How HRV and EEG Data Led to a Nightmare Alarm Clock Idea
Randy Sargent used a Polar H7 heart rate monitor, Hexoskin Shirt and Zeo EEG to feed his data into the fluxtream app. He then analyzed the data using spectrograms like you would see in audio tools like Audacity. He also made use of what used to be iPython Notebook and is now known as Project Jupyter. One of this most interesting findings from his QS research was that REM sleep appears to be stressful based on heart rate variability data. Now he is working on a nightmare alarm clock. This is a device that could detect nightmares and wake the person sleeping up when one is occurring.
In this talk, Randy Sargent shows how he used a spectrogram, a tool mostly used for audio, to better understand his own biometric data. A spectrogram was preferable to a line graph for its ability to visualize a large number of data points. As Randy points out, an eeg sensor can produce 100 million data points per day. It is unusual for a person to wear an eeg sensor for that long, but Randy used the spectrogram on his heart rate variability data that was captured during a night of sleep. In the video, you’ll see an interesting pattern that he discovered that occurs during his REM sleep.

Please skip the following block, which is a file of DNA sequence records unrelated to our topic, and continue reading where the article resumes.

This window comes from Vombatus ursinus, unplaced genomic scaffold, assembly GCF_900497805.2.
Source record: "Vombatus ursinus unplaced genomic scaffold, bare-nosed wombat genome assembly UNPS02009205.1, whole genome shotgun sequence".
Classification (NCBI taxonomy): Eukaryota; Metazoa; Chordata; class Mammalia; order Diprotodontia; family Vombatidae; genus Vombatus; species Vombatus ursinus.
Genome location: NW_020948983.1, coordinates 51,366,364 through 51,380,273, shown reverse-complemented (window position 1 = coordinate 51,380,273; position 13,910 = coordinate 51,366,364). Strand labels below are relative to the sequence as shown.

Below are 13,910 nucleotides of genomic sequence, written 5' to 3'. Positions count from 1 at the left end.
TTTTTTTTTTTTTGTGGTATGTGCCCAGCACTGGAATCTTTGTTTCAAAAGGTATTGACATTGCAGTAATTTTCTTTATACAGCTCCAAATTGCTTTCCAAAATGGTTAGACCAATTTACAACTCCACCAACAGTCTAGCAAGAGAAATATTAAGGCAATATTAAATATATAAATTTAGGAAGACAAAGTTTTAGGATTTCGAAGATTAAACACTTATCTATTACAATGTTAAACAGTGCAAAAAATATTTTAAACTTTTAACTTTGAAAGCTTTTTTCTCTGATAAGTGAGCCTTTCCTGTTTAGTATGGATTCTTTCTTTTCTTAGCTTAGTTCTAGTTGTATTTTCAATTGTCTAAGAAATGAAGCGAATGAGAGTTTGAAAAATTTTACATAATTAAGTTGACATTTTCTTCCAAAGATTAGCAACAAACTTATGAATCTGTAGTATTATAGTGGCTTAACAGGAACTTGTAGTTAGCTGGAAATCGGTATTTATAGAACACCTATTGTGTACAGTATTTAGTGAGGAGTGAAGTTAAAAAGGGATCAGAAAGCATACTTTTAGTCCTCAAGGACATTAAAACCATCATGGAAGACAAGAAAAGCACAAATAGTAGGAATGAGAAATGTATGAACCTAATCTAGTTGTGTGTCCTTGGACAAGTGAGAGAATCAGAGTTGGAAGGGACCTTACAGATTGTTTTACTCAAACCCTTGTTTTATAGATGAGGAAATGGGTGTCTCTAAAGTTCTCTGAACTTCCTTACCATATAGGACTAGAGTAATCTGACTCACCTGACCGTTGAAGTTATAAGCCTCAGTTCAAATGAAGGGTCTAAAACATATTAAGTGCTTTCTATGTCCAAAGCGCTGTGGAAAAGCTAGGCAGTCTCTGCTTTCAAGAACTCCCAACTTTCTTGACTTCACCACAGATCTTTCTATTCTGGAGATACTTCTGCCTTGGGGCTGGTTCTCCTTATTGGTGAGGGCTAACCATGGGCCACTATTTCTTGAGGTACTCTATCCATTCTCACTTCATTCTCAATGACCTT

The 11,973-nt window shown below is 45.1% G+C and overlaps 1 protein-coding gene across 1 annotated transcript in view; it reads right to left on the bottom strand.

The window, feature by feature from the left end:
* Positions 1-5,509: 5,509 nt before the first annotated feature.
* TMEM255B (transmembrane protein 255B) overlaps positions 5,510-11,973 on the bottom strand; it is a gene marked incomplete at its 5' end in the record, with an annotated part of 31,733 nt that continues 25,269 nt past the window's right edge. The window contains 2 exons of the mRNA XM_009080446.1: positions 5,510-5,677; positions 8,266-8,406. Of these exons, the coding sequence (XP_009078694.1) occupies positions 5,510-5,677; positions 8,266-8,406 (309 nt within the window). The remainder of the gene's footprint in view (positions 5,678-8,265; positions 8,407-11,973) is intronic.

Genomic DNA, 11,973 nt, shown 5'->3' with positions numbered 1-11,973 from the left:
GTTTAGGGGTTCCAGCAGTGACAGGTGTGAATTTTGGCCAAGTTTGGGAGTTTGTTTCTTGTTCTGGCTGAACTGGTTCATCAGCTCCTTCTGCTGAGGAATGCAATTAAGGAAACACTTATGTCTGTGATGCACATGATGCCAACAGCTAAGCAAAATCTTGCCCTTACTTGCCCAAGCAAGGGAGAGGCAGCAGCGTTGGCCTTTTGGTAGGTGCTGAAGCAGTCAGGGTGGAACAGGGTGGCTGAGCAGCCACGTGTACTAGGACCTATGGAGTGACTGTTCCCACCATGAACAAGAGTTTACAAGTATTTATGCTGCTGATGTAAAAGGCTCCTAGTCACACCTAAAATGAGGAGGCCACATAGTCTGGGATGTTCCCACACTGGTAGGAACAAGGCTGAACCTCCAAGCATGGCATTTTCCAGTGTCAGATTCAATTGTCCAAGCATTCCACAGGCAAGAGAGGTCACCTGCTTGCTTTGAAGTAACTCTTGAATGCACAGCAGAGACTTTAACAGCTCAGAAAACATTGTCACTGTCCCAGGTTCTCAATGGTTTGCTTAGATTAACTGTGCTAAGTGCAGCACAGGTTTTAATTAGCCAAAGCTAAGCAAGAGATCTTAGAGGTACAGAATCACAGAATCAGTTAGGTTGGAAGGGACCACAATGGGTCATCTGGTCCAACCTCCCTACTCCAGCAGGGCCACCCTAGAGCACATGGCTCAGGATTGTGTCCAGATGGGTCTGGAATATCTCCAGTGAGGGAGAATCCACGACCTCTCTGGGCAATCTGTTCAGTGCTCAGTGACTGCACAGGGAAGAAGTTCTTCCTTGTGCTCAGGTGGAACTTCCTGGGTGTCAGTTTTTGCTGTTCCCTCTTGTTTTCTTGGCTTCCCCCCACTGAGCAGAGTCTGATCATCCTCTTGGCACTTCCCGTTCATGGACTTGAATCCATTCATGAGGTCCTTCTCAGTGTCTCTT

Make a robot friend with Adafruit’s CRICKIT – A Creative Robotics & Interactive Construction Kit. It’s an add-on to our popular Circuit Playground Express, FEATHER and other platforms to make and program robots with CircuitPython, MakeCode, and Arduino. Start controlling motors, servos, solenoids. You also get signal pins, capacitive touch sensors, a NeoPixel driver and amplified speaker output. It complements & extends your boards so you can still use all the goodies on the microcontroller, now you have a robotics playground as well.